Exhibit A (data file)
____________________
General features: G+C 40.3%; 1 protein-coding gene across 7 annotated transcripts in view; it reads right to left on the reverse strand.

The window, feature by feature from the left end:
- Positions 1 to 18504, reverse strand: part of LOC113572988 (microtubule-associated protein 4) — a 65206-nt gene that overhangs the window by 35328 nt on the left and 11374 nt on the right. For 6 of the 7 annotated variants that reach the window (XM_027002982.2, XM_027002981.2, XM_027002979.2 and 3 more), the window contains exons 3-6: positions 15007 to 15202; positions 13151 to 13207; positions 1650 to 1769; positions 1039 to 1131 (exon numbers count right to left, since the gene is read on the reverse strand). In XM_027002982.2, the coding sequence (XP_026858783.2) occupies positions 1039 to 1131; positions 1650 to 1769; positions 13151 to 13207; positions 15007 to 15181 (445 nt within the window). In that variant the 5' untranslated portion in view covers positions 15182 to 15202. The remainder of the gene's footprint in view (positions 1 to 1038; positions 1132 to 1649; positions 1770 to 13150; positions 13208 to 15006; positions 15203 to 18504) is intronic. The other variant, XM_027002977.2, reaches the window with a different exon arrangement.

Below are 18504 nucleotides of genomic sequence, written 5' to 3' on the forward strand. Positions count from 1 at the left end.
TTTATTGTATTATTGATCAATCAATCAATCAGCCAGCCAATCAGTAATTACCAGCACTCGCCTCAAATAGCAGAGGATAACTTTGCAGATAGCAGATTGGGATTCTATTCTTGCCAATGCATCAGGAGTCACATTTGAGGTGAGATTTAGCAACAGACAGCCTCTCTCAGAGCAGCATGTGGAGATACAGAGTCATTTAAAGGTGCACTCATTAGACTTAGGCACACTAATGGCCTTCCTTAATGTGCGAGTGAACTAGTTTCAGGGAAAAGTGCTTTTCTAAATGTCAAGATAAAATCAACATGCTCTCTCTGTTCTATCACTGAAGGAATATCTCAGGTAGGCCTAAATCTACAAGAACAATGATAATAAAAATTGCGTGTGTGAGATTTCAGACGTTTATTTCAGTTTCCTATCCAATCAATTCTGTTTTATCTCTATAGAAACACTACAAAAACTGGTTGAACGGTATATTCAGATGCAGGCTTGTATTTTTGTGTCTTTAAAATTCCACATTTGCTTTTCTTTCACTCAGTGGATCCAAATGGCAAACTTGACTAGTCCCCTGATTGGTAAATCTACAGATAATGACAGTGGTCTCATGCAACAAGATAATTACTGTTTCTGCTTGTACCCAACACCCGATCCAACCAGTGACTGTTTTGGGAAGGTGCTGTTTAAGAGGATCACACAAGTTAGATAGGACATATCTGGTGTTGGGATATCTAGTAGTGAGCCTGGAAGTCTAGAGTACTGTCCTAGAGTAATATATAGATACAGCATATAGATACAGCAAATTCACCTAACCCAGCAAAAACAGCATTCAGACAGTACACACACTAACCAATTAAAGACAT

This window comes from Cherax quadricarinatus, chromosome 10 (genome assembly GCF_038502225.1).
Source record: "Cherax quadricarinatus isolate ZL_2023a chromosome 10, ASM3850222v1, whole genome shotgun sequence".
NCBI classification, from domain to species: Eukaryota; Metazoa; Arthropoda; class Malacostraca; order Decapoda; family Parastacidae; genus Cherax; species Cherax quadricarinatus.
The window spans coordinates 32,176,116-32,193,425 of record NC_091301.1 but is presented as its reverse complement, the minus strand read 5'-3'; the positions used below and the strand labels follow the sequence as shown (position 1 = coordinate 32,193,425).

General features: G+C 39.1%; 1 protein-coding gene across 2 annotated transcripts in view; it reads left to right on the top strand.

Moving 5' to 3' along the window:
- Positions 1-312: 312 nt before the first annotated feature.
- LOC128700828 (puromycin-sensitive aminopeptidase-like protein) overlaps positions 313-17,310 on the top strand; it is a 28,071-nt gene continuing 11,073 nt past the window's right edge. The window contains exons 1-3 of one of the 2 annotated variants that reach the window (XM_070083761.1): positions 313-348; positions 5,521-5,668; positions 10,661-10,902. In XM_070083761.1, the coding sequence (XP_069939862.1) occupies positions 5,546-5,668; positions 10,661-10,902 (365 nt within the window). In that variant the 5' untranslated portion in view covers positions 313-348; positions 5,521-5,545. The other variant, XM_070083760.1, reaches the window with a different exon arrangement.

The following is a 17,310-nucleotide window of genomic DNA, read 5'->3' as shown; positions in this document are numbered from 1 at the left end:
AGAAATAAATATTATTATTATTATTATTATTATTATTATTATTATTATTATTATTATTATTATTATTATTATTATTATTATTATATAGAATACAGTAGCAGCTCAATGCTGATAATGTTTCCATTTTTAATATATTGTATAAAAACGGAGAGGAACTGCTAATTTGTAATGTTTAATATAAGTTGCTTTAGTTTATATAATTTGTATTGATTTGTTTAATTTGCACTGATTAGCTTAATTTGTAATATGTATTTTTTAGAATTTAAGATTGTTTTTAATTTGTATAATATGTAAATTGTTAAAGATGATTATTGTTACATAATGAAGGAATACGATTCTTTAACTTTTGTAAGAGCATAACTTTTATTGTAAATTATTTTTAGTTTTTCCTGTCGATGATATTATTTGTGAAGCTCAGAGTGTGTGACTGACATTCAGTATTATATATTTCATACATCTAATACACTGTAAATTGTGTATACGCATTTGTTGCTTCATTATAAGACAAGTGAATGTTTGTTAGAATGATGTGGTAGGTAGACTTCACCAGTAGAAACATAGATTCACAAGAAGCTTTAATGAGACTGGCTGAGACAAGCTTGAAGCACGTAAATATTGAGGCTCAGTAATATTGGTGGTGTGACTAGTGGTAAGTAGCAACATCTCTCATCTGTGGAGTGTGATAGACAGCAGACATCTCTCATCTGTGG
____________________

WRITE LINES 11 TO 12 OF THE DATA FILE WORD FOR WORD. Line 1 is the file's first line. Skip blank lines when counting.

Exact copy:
Moving 5' to 3' along the window:
- Positions 1-312: 312 nt before the first annotated feature.